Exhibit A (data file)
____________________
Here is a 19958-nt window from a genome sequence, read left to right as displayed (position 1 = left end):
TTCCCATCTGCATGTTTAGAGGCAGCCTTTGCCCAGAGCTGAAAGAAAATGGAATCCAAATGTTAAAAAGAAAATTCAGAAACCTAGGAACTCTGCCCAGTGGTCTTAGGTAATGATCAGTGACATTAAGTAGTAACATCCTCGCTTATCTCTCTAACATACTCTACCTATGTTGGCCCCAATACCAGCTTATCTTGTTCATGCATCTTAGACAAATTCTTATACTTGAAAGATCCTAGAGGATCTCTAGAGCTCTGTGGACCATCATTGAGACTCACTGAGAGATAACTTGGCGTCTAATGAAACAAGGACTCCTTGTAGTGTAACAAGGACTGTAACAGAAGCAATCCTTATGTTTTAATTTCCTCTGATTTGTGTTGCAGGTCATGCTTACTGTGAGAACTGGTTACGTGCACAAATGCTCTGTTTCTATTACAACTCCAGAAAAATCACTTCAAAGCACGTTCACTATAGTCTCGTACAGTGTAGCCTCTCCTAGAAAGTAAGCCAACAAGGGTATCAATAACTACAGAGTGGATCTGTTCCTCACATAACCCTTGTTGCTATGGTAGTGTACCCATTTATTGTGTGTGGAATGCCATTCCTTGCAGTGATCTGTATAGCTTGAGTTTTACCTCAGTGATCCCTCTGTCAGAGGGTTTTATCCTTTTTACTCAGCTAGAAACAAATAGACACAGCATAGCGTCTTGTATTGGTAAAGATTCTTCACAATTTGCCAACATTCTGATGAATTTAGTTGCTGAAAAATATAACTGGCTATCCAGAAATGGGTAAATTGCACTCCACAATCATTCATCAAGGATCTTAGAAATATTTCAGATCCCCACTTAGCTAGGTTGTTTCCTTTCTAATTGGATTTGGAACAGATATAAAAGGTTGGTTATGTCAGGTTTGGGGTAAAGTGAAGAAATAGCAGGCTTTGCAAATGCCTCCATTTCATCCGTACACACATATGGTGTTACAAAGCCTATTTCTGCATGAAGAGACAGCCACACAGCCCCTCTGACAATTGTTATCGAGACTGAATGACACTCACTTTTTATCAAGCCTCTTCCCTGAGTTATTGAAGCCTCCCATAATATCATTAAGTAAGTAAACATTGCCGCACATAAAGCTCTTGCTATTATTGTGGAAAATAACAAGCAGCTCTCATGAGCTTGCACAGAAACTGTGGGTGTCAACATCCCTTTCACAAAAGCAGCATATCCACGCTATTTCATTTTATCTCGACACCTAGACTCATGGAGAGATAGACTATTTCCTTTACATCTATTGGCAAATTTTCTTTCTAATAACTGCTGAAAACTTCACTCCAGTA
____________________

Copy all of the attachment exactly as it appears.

Here is a 19958-nt window from a genome sequence, read left to right as displayed (position 1 = left end):
TTCCCATCTGCATGTTTAGAGGCAGCCTTTGCCCAGAGCTGAAAGAAAATGGAATCCAAATGTTAAAAAGAAAATTCAGAAACCTAGGAACTCTGCCCAGTGGTCTTAGGTAATGATCAGTGACATTAAGTAGTAACATCCTCGCTTATCTCTCTAACATACTCTACCTATGTTGGCCCCAATACCAGCTTATCTTGTTCATGCATCTTAGACAAATTCTTATACTTGAAAGATCCTAGAGGATCTCTAGAGCTCTGTGGACCATCATTGAGACTCACTGAGAGATAACTTGGCGTCTAATGAAACAAGGACTCCTTGTAGTGTAACAAGGACTGTAACAGAAGCAATCCTTATGTTTTAATTTCCTCTGATTTGTGTTGCAGGTCATGCTTACTGTGAGAACTGGTTACGTGCACAAATGCTCTGTTTCTATTACAACTCCAGAAAAATCACTTCAAAGCACGTTCACTATAGTCTCGTACAGTGTAGCCTCTCCTAGAAAGTAAGCCAACAAGGGTATCAATAACTACAGAGTGGATCTGTTCCTCACATAACCCTTGTTGCTATGGTAGTGTACCCATTTATTGTGTGTGGAATGCCATTCCTTGCAGTGATCTGTATAGCTTGAGTTTTACCTCAGTGATCCCTCTGTCAGAGGGTTTTATCCTTTTTACTCAGCTAGAAACAAATAGACACAGCATAGCGTCTTGTATTGGTAAAGATTCTTCACAATTTGCCAACATTCTGATGAATTTAGTTGCTGAAAAATATAACTGGCTATCCAGAAATGGGTAAATTGCACTCCACAATCATTCATCAAGGATCTTAGAAATATTTCAGATCCCCACTTAGCTAGGTTGTTTCCTTTCTAATTGGATTTGGAACAGATATAAAAGGTTGGTTATGTCAGGTTTGGGGTAAAGTGAAGAAATAGCAGGCTTTGCAAATGCCTCCATTTCATCCGTACACACATATGGTGTTACAAAGCCTATTTCTGCATGAAGAGACAGCCACACAGCCCCTCTGACAATTGTTATCGAGACTGAATGACACTCACTTTTTATCAAGCCTCTTCCCTGAGTTATTGAAGCCTCCCATAATATCATTAAGTAAGTAAACATTGCCGCACATAAAGCTCTTGCTATTATTGTGGAAAATAACAAGCAGCTCTCATGAGCTTGCACAGAAACTGTGGGTGTCAACATCCCTTTCACAAAAGCAGCATATCCACGCTATTTCATTTTATCTCGACACCTAGACTCATGGAGAGATAGACTATTTCCTTTACATCTATTGGCAAATTTTCTTTCTAATAACTGCTGAAAACTTCACTCCAGTA